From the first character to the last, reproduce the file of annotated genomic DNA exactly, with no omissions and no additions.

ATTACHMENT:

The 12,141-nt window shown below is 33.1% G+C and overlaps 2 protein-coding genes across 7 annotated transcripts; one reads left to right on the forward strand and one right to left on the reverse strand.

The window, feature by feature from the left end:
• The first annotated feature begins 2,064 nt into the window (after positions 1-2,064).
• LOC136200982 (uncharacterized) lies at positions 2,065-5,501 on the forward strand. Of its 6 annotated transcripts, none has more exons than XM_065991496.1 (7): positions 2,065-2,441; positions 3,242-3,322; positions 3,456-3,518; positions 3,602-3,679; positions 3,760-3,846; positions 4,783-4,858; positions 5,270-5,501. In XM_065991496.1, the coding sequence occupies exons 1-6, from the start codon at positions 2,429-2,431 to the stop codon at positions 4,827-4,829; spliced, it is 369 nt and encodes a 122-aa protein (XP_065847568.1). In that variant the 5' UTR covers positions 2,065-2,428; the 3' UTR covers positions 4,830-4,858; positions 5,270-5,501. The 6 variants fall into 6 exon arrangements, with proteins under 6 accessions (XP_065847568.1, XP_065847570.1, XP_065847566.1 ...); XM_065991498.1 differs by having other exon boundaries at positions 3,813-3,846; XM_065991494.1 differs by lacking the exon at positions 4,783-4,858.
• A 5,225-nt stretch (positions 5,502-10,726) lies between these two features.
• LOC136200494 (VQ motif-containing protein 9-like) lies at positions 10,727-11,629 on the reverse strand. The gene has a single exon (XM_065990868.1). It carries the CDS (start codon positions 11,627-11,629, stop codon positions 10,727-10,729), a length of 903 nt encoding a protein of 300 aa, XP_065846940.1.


The 12,141-nt window shown below is 33.1% G+C and overlaps 2 protein-coding genes across 7 annotated transcripts; one reads left to right on the forward strand and one right to left on the reverse strand.

The window, feature by feature from the left end:
• The first annotated feature begins 2,064 nt into the window (after positions 1-2,064).
• LOC136200982 (uncharacterized) lies at positions 2,065-5,501 on the forward strand. Of its 6 annotated transcripts, none has more exons than XM_065991496.1 (7): positions 2,065-2,441; positions 3,242-3,322; positions 3,456-3,518; positions 3,602-3,679; positions 3,760-3,846; positions 4,783-4,858; positions 5,270-5,501. In XM_065991496.1, the coding sequence occupies exons 1-6, from the start codon at positions 2,429-2,431 to the stop codon at positions 4,827-4,829; spliced, it is 369 nt and encodes a 122-aa protein (XP_065847568.1). In that variant the 5' UTR covers positions 2,065-2,428; the 3' UTR covers positions 4,830-4,858; positions 5,270-5,501. The 6 variants fall into 6 exon arrangements, with proteins under 6 accessions (XP_065847568.1, XP_065847570.1, XP_065847566.1 ...); XM_065991498.1 differs by having other exon boundaries at positions 3,813-3,846; XM_065991494.1 differs by lacking the exon at positions 4,783-4,858.
• A 5,225-nt stretch (positions 5,502-10,726) lies between these two features.
• LOC136200494 (VQ motif-containing protein 9-like) lies at positions 10,727-11,629 on the reverse strand. The gene has a single exon (XM_065990868.1). It carries the CDS (start codon positions 11,627-11,629, stop codon positions 10,727-10,729), a length of 903 nt encoding a protein of 300 aa, XP_065846940.1.